Commencing January 1, 2016, Illinois will truly be a no-fault state when it comes to divorcing your spouse. While “irreconcilable differences” has always been one of the options when pursuing a divorce from your spouse, Public Act 99-90 has eliminated all fault-based grounds for dissolving a marriage. Infidelity? Mental cruelty? These, along with other fault-based grounds, will no longer be applicable in Illinois. Commencing January 1, 2016, there will only be a single ground for dissolving a marriage: irreconcilable differences.
The definition of irreconcilable differences remains the same: “irreconcilable differences” have caused the irretrievable breakdown of the marriage and the court determines that efforts at reconciliation have failure or that future attempts at reconciliation would be impracticable and not in the best interest of the family.”
Are there any other changes to note when pursuing an entirely no-fault divorce in Illinois? Absolutely. For starters, if you and your spouse agree that irreconcilable differences have arisen in your marriage, there is technically no waiting period to enter your divorce decree. If one spouse is contesting the grounds of irreconcilable differences, new subsection (a-5) to 750 ILCS 5/401 requires that “if the parties live separate and apart for a continuous period of not less than 6 months immediately preceding the entry of the judgment dissolving the marriage, there is an irrebuttable presumption that the requirement of irreconcilable differences has been met.” Practically speaking, this means that even if your spouse contests that there have been irreconcilable differences, so long as you live separate and apart for six months, there’s not much he or she can do about it.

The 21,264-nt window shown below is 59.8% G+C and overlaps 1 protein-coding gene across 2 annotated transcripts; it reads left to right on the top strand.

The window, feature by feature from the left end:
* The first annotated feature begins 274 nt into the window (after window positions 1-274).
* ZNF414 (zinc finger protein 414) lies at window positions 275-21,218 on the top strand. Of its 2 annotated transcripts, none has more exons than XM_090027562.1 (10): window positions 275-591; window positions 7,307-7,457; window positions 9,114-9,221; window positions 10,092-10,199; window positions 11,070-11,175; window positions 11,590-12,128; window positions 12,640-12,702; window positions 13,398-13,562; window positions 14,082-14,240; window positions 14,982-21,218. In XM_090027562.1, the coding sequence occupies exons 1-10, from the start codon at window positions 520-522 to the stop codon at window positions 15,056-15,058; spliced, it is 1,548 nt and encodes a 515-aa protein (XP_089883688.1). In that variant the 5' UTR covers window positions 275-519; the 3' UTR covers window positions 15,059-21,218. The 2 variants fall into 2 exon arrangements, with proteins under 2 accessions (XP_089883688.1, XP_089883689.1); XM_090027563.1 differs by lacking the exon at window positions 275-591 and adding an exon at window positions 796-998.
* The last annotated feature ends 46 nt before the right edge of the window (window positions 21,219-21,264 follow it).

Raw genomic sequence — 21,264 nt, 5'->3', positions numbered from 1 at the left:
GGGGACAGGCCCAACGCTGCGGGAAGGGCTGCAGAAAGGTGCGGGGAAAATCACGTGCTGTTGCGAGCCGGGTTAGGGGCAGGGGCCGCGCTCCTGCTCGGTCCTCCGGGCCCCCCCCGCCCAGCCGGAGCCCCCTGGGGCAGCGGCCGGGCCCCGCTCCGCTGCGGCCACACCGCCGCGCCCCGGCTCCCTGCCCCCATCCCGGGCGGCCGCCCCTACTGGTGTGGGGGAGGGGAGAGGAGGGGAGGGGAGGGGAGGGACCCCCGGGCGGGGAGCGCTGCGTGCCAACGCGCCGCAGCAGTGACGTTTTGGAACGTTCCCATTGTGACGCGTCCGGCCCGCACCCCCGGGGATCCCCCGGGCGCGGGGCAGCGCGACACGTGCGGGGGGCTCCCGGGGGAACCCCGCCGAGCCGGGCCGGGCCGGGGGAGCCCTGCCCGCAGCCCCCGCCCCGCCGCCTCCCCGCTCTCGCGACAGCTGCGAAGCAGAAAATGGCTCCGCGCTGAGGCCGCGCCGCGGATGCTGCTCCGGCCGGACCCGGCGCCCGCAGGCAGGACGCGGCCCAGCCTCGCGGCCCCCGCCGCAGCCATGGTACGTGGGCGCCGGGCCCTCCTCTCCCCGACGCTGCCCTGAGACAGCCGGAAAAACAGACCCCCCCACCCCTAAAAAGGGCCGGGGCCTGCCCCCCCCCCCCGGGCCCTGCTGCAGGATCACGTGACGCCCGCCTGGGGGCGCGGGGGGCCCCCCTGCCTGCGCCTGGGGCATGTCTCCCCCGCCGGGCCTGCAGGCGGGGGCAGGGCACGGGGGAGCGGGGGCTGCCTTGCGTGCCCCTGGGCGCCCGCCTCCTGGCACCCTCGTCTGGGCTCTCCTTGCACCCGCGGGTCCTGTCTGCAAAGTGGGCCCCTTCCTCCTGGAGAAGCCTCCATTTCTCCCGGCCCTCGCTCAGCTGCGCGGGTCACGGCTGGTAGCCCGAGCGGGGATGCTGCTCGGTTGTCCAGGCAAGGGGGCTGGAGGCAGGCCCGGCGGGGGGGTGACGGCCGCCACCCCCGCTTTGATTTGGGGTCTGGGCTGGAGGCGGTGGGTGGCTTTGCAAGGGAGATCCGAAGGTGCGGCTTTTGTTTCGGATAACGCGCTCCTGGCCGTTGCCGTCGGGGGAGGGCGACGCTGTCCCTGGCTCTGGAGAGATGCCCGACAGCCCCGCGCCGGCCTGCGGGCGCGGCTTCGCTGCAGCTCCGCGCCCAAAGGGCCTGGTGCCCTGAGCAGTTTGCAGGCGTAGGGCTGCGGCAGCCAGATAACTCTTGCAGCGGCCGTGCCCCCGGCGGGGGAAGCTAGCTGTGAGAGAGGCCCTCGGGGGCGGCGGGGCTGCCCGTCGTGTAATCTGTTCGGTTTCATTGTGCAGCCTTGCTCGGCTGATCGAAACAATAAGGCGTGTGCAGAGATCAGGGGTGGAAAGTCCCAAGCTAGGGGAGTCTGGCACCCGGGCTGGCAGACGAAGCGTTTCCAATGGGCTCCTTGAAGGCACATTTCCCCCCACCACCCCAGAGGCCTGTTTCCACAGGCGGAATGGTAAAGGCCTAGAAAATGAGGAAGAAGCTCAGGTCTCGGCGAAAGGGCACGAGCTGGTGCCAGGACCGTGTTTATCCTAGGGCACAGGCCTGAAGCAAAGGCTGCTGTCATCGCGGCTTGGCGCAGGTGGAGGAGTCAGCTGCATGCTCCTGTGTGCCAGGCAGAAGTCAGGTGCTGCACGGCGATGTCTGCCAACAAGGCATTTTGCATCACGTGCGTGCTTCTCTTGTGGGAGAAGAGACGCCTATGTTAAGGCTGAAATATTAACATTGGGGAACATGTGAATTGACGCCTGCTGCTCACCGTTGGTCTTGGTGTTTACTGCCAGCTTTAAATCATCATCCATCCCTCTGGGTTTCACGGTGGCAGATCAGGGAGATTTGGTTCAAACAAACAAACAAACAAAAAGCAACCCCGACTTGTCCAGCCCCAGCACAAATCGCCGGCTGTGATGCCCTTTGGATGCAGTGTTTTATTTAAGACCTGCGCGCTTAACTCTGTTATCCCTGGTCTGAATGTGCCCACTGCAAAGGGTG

It is important to know that while the only grounds for dissolving a marriage are irreconcilable differences as of January 1st, Courts can still declare a marriage invalid, which is a process entirely different from dissolving a marriage. If you are curious to learn more about the two and which you should be pursuing at the start of this New Year, please feel free to call me. Not only can we discuss your options, but we can also discuss how other new laws becoming effective January 1st will potentially impact your case.
Aubrey J. Parker, Family Law Attorney